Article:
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Bengal's 'paribartan' politics – The Hindu

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Fierce competition between major players in the State has stirred up political shifts and an ugly campaign

Ideological and political lines are being dizzyingly crossed in West Bengal in the midst of a gruelling eight-phase Assembly election. The Trinamool Congress, which has been at the helm for 10 years, is battling both deep anti-incumbency and the Bharatiya Janata Party (BJP), which sniffed power in the State after the 2019 Lok Sabha election and has thrown all its might into the fray. The tactics being used by all — competitive populism, engineering defections, polarisation, carrot-and-threat policy, personal attacks, hyper-nationalism and Bengali pride — have turned the election into an ugly campaign from which Bengal will not emerge unscathed.

In 2011, the Trinamool came to power with the slogan of ‘paribartan’ (change). In 2021, the BJP is pledging ‘asal paribartan’, or ‘real change’. The party says if voted to power, it will announce the implementation of the Citizenship (Amendment) Act at its first Cabinet meeting. Silent about CAA in Assam, the BJP came under pressure in Bengal from the Matuas, Hindu migrants from Bangladesh, who live mostly in the North 24 Parganas and Nadia districts, and can influence outcomes of 30-35 Assembly seats.

But will the Matuas agree to the provisions of the CAA which require an applicant for citizenship to disclose that he/she has been an illegal immigrant? There are whispers of discontent in the community. The Mamata Banerjee-led Trinamool government had passed a resolution against the CAA; the BJP has not specified how it plans to go about implementing the law. There is unease among the Muslim community in the State too, which forms almost 27% of the population. A year ago, the State BJP leadership had said there are one crore Bangladeshi-Muslims in Bengal and that the party was serious about driving them out.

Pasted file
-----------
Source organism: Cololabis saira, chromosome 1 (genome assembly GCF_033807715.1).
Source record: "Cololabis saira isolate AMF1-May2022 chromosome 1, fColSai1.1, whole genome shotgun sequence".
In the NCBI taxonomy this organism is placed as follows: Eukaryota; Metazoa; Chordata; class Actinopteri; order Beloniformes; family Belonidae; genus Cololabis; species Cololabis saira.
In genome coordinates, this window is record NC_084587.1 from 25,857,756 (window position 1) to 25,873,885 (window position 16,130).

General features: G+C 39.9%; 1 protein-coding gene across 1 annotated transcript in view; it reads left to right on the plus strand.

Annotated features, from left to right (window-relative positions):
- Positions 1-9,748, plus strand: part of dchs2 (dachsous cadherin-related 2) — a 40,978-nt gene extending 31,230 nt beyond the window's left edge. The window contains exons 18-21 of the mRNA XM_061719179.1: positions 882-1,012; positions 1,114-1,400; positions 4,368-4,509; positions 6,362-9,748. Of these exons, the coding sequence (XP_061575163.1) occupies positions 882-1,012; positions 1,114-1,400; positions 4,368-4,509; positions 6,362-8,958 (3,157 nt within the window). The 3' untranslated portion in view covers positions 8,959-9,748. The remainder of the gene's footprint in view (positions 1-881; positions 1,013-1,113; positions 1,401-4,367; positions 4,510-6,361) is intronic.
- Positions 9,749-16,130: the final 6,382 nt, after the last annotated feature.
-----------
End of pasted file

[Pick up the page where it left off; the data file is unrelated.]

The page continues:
Fickle loyalties

The Trinamool and BJP manifestos are competitive and similar. Both are “doling” out a bonanza, says Prof. Samir Das, who teaches Political Science at Calcutta University. Among other things, the BJP has promised 33% reservation for women in government jobs, free education for girls from kindergarten to postgraduation levels, free public transport for women, and an increase in widow pension from ₹1,000 to ₹3,000, to counter Ms. Banerjee’s successful welfare schemes for girls and women.

The electorate watched helplessly as politicians hopped from party A to party B. Some jumped ship voluntarily from the Trinamool to the BJP, which won 18 out of 42 seats in the 2019 Lok Sabha election and saw its vote share increase from 4% in the 2011 Assembly election to over 40%. Others, after being denied a ticket, changed colour, throwing questions of beliefs to the wind.

Towards the end of the Left Front regime, senior CPI(M) leaders would rue in private about not being able to control “local corruption” and “lumpen elements”. Riding on the wave of two violent anti-land acquisition movements at Nandigram and Singur, the Trinamool Congress stormed into power in 2011, ending three decades of Left rule. Even then, it was evident that the Trinamool, lacking in both ideology and organisation, had broken into Left and Congress ranks to increase its numbers.

Cut to 2021, in one of the most polarised elections in the State, the pattern is chillingly familiar. A “lateral shift” has been taking place both at the ground and leadership levels. Mukul Roy, once a right-hand man to Ms. Banerjee, and Suvendu Adhikari, one of the most well-known faces in the Trinamool, are now with the BJP.